A new planet named B2 has been secretly discovered by the United States. Rustler, the dictatorial, egotistical American president, sends several spaceships in an attempt to conquer it, but all are obliterated before they can land. In frustration, Rustler announces an invasion of B2; he sends yet another spacecraft, which meets the same fate. He then initiates a war against numerous nations that don’t agree with his invasion plans—a war that ultimately turns nuclear. Unfortunately, little rings true in this chaotic, bloated and clichéd novel. Rustler can apparently just keep spending billions of dollars building spaceships and sending them one after another on the same failed mission without the public finding out. Evidently, the United States can make the entire world cower and fall in line simply because it’s the United States. Meanwhile, the aliens on B2 evidently have some type of cosmic love power that changes humans into beings of energy. The book wanders through bizarre territory, including German persecution of the Jews during the last century and Native American spiritualism and the taking of their lands by Europeans. An anti-U.S. bias is constantly on display, as in the many times it is noted that Americans desire to rule the world. The writing, peppered with phrases like “awesomely sure,” doesn’t help. Similarly, the rather heavy-handed narrative is ineffective, as in its naming the American president Rustler: He takes what he wants—get it?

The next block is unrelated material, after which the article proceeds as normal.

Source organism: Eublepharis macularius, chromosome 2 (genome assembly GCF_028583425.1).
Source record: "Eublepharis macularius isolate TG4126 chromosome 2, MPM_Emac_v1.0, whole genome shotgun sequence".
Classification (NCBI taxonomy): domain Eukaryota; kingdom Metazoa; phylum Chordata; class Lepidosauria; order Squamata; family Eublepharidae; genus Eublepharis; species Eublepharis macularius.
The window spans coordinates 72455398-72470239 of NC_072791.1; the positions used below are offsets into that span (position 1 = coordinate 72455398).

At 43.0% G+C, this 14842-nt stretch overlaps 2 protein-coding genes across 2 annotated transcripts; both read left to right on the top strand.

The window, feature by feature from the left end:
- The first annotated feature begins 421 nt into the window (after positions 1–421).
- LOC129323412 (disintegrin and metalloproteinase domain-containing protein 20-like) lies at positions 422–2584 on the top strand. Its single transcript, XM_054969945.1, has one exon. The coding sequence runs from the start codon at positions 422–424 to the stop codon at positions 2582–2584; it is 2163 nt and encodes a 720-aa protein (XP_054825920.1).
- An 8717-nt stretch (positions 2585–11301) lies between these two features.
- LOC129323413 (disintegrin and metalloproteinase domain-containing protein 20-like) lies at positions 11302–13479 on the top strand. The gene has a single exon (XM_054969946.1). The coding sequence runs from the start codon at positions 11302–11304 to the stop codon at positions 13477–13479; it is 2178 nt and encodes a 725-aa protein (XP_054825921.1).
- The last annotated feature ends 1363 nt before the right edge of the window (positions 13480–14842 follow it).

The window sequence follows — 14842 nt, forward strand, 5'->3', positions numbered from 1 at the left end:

This troubled sci-fi novel needs to go back to the drawing board.